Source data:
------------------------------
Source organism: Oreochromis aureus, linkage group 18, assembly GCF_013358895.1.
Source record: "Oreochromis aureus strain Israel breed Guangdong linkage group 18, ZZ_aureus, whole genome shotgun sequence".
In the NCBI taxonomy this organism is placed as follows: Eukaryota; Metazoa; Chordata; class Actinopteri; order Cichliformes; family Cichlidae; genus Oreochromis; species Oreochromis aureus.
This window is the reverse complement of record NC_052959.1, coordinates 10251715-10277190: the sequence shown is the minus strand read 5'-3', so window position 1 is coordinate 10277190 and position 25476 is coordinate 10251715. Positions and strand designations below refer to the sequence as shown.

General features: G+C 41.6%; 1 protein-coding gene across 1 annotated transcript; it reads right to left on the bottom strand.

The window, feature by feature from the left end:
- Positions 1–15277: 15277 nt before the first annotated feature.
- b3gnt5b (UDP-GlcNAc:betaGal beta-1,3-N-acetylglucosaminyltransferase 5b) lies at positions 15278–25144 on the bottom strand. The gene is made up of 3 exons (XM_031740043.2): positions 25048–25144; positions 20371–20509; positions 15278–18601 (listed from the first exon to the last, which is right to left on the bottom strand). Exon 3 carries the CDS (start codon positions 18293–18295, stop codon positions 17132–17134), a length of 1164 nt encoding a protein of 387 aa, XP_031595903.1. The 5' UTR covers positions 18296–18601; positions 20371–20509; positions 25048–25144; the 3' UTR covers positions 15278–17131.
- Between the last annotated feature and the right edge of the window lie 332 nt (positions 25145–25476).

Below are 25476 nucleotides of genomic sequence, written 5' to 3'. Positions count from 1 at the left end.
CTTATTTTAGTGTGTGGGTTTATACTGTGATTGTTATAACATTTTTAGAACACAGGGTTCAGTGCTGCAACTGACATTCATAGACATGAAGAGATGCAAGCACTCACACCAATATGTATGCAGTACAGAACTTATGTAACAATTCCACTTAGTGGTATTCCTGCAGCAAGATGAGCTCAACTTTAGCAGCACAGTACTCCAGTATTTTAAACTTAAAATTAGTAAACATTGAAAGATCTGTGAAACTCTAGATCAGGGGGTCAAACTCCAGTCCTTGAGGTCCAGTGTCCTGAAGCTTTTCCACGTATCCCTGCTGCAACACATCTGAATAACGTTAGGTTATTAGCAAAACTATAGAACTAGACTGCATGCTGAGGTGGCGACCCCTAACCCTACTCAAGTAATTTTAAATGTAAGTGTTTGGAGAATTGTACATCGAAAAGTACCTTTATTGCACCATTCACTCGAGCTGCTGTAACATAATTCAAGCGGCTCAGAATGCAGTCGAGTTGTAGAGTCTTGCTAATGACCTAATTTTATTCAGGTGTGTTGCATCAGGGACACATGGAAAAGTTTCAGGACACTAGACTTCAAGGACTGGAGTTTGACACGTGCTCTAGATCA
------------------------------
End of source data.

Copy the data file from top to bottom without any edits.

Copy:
Source organism: Oreochromis aureus, linkage group 18, assembly GCF_013358895.1.
Source record: "Oreochromis aureus strain Israel breed Guangdong linkage group 18, ZZ_aureus, whole genome shotgun sequence".
In the NCBI taxonomy this organism is placed as follows: Eukaryota; Metazoa; Chordata; class Actinopteri; order Cichliformes; family Cichlidae; genus Oreochromis; species Oreochromis aureus.
This window is the reverse complement of record NC_052959.1, coordinates 10251715-10277190: the sequence shown is the minus strand read 5'-3', so window position 1 is coordinate 10277190 and position 25476 is coordinate 10251715. Positions and strand designations below refer to the sequence as shown.

General features: G+C 41.6%; 1 protein-coding gene across 1 annotated transcript; it reads right to left on the bottom strand.

The window, feature by feature from the left end:
- Positions 1–15277: 15277 nt before the first annotated feature.
- b3gnt5b (UDP-GlcNAc:betaGal beta-1,3-N-acetylglucosaminyltransferase 5b) lies at positions 15278–25144 on the bottom strand. The gene is made up of 3 exons (XM_031740043.2): positions 25048–25144; positions 20371–20509; positions 15278–18601 (listed from the first exon to the last, which is right to left on the bottom strand). Exon 3 carries the CDS (start codon positions 18293–18295, stop codon positions 17132–17134), a length of 1164 nt encoding a protein of 387 aa, XP_031595903.1. The 5' UTR covers positions 18296–18601; positions 20371–20509; positions 25048–25144; the 3' UTR covers positions 15278–17131.
- Between the last annotated feature and the right edge of the window lie 332 nt (positions 25145–25476).

Below are 25476 nucleotides of genomic sequence, written 5' to 3'. Positions count from 1 at the left end.
CTTATTTTAGTGTGTGGGTTTATACTGTGATTGTTATAACATTTTTAGAACACAGGGTTCAGTGCTGCAACTGACATTCATAGACATGAAGAGATGCAAGCACTCACACCAATATGTATGCAGTACAGAACTTATGTAACAATTCCACTTAGTGGTATTCCTGCAGCAAGATGAGCTCAACTTTAGCAGCACAGTACTCCAGTATTTTAAACTTAAAATTAGTAAACATTGAAAGATCTGTGAAACTCTAGATCAGGGGGTCAAACTCCAGTCCTTGAGGTCCAGTGTCCTGAAGCTTTTCCACGTATCCCTGCTGCAACACATCTGAATAACGTTAGGTTATTAGCAAAACTATAGAACTAGACTGCATGCTGAGGTGGCGACCCCTAACCCTACTCAAGTAATTTTAAATGTAAGTGTTTGGAGAATTGTACATCGAAAAGTACCTTTATTGCACCATTCACTCGAGCTGCTGTAACATAATTCAAGCGGCTCAGAATGCAGTCGAGTTGTAGAGTCTTGCTAATGACCTAATTTTATTCAGGTGTGTTGCATCAGGGACACATGGAAAAGTTTCAGGACACTAGACTTCAAGGACTGGAGTTTGACACGTGCTCTAGATCA